Chinese stars rise at Cannes film fest

Updated 2018-05-22 09:17:02 China Daily

Wei Shujun takes a photo with Australian director Charles Williams, who won the Short Film Palme d'Or for his movie, All These Creatures. (Photo provided to China Daily)

With the curtain falling on 71st Cannes Film Festival, two young Chinese directors have become the latest winners at the world-renowned event.

Wei Shujun, a 27-year-old director from Beijing, took home the Special Mention award-an honor second to the Palme d'Or in the shortfilm category-for his 15-minute film, entitled On the Border.

"My name was the first to be announced (as one of the winners). I was very excited," Wei told China Daily in a telephone interview on Sunday.

The young filmmaker graduated from the Communication University of China. He came up with the idea to shoot On the Border during a trip to the Yanbian Korean autonomous prefecture in Jilin province in 2016.

Seeing that the area's inhabitants are mostly elderly people, as the younger generations left for the bigger cities and better lives, he was inspired to create a story set against such a backdrop.

The story follows an ethnic Korean teenager named Hua Dongxing who leaves his hometown in a remote village to find his city-dwelling father, whom he hopes will finance his dream trip to South Korea.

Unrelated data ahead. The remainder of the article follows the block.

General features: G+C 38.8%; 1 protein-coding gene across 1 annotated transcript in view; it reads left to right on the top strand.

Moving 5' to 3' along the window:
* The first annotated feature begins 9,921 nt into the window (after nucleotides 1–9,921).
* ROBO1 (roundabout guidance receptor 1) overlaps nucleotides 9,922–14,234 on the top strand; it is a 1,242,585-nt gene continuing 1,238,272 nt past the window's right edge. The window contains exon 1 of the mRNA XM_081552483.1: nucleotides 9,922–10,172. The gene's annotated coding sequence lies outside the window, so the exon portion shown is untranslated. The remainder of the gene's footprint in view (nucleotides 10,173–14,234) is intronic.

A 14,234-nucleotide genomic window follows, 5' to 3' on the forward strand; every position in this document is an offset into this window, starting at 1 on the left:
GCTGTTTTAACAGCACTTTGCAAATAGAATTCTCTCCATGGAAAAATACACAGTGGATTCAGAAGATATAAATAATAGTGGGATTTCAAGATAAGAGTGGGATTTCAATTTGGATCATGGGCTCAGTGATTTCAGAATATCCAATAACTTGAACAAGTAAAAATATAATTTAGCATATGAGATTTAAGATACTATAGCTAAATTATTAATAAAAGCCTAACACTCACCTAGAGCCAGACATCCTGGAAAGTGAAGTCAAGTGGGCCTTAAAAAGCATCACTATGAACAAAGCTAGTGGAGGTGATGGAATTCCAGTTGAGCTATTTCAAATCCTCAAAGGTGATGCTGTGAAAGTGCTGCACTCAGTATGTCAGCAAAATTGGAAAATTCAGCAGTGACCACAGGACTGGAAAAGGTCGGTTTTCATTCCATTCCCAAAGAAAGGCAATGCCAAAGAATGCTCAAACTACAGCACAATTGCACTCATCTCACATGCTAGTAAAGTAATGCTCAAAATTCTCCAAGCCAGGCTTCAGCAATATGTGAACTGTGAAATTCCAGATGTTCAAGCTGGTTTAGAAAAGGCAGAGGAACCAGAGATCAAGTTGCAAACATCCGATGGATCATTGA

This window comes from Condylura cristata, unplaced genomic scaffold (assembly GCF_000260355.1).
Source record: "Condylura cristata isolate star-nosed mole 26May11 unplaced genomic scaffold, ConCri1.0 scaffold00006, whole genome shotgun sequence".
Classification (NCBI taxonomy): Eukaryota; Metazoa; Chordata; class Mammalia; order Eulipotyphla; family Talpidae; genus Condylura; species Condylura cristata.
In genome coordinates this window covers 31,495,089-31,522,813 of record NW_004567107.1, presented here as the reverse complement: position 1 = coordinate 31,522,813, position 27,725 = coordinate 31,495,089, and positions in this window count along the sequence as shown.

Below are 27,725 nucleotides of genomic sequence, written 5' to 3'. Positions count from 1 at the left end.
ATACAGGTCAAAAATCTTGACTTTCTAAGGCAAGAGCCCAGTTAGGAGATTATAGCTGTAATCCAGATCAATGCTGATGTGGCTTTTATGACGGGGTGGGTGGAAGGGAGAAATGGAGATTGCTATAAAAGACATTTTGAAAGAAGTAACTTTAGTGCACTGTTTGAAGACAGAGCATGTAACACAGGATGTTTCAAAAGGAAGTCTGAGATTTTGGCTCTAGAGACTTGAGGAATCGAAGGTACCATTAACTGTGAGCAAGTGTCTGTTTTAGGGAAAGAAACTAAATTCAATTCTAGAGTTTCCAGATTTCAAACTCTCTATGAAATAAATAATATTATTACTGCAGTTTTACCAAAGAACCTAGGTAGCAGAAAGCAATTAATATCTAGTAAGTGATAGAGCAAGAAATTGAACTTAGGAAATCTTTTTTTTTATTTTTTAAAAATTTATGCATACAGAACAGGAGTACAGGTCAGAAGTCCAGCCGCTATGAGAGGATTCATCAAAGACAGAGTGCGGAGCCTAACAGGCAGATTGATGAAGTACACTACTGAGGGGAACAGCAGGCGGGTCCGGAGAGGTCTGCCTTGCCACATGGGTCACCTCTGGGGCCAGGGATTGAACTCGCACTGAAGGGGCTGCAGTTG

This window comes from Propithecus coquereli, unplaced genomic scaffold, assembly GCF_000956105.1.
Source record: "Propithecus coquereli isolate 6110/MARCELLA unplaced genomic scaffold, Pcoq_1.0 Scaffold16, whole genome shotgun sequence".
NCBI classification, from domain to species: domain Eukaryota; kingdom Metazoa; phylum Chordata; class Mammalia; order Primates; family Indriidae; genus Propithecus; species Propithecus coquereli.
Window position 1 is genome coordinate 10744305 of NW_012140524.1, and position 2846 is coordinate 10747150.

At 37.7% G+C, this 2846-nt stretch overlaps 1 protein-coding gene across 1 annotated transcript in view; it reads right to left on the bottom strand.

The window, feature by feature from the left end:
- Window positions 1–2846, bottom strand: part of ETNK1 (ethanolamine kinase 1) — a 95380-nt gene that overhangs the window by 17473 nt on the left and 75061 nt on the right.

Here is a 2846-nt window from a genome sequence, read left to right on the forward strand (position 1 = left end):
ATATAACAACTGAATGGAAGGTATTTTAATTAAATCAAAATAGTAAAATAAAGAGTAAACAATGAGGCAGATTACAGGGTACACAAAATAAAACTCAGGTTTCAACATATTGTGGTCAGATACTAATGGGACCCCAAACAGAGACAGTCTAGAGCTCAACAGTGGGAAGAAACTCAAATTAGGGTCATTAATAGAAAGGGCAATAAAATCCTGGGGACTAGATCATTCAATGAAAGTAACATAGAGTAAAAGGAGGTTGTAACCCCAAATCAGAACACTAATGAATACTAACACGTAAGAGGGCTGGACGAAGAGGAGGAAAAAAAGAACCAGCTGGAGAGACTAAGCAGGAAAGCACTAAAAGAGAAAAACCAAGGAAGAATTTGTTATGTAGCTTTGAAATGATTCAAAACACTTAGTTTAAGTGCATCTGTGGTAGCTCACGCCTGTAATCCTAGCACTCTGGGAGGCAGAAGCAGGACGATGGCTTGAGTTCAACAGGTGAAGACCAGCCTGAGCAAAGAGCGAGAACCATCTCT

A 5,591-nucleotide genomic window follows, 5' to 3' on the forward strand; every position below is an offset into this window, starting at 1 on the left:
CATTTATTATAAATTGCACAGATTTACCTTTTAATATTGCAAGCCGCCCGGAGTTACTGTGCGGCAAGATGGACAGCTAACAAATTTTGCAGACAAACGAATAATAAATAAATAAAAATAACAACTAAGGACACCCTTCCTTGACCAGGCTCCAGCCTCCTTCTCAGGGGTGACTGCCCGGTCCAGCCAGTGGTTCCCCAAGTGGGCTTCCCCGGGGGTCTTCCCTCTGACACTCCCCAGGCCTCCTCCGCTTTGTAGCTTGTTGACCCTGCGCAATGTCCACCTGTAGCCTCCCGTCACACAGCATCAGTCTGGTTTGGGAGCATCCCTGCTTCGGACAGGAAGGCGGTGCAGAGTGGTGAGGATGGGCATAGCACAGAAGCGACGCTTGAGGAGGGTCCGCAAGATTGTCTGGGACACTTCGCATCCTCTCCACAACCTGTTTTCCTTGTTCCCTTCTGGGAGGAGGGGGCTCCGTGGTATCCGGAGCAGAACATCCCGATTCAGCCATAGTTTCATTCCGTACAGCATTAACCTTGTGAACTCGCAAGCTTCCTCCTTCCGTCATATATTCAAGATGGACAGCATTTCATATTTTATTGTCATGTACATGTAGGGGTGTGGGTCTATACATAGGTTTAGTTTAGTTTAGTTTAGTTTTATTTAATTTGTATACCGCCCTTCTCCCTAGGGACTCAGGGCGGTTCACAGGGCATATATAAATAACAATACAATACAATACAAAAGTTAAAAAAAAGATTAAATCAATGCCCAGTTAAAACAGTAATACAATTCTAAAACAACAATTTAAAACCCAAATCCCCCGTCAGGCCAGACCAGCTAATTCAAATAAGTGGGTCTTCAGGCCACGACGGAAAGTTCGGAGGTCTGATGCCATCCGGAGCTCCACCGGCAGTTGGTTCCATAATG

"It's about the growing pains that most of us have experienced," Wei explains. "The movie looks into two common themes for youngsters: a craving for the outside world, and the unspoken yearning for romance."

The Storms in Our Blood won the 24-year-old director Shen Di the second prize of Cinefondation in the 71st Cannes Film Festival. (Photo provided to China Daily)

Shen Di from the Shanghai Theater Academy was the other rising Chinese star at Cannes. She shared the second prize from Cinefondation, which is primarily dedicated to submissions made by film-school students, with Igor Poplauhin of the Moscow School of New Cinema.

Shen won the award for her 31-minute short movie, The Storms in Our Blood, which shared the award with Poplauhin's Calendar.

Loosely based on a true story about Shen's English-language tutor, The Storms in Our Blood-which Shen wrote and shot in just 15 days-centers on a Kenyan woman, portrayed by actress Jane Mansah, a Ghanaian student who is studying in Hangzhou, Zhejiang province, who meets a Chinese sailor at a port city in Africa and voyages to a far-flung Chinese village to marry him.

"I was so happy about the award. I took it as a wonderful birthday present," says Shen, who turned 24 on May 17, the day the results were announced.

This year, competition was stiff, with the selection for the three Cinefondation prizes shortlisted to just 17 student films, chosen from among 2,426 entries submitted by 512 film schools from around the world.

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